Drug Information

Lecanemab (LeqembiTM) is a monoclonal antibody that binds amyloid-β aggregates in the brain. It is delivered as infusions every two weeks. The FDA has fully approval lecanemab for eligible patients with mild cognitive impairment due to Alzheimer’s disease or mild Alzheimer’s disease.


The drug has been studied in patients with mild cognitive impairment due to Alzheimer’s disease or mild Alzheimer’s disease. Its effects in patients without cognitive impairment or moderate-to-severe Alzheimer’s disease are unknown.


The most common side effects are infusion-related reactions (26% vs. 7% in placebo group), bleeding in the brain or brain lining (17% vs. 9% in placebo group), and brain swelling (13% vs. 2% in placebo group). Adverse effects are more common in Alzheimer’s patients who carry the APOE ε4 (APOE4) gene.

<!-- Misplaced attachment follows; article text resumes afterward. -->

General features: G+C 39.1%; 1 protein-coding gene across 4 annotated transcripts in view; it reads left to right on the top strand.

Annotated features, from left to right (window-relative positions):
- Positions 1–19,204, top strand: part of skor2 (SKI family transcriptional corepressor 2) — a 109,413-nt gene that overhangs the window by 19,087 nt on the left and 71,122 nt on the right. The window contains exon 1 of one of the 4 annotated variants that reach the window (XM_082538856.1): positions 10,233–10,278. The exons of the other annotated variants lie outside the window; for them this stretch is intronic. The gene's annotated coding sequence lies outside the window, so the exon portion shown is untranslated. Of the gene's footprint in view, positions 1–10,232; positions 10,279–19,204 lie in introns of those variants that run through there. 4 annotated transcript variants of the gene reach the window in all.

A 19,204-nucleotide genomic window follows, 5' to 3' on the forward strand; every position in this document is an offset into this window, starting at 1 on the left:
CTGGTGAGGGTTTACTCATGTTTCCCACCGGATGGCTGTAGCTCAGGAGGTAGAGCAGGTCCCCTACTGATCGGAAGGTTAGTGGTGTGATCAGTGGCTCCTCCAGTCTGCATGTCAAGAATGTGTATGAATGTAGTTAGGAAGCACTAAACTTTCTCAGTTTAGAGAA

In a phase 3 clinical trial, that was conducted at several sites including UCLA, patients treated with lecanemab for 18 months experienced moderately less decline in measures of memory, judgement, and other abilities compared with patients taking placebo.


Lecanemab is currently marketed at $26,500 a year for a person of average weight. Additional costs associated with use of this drug include amyloid biomarker assessments (e.g., amyloid-PET), genetic testing, and serial brain MRIs to monitor safety.

Medicare Coverage

Medicare coverage is available for lecanemab for patients that are enrolled in a registry that is approved by the Centers for Medicare & Medicaid Services (CMS). More information will be added as it becomes available.

Ongoing Clinical Trials

The Easton Center’s Kagan Clinical Trials Program is participating in the open-label extension of Clarity AD, which is currently a single-arm clinical safety study with a 4-year treatment period. This study includes an option for a weekly injection of this drug under the skin instead of infusions every two weeks.


Clinic: Lecanemab is currently not available on the drug formulary at UCLA Health.

For further reading, see Dr. Vossel’s interview about lecanemab in the Daily Mail.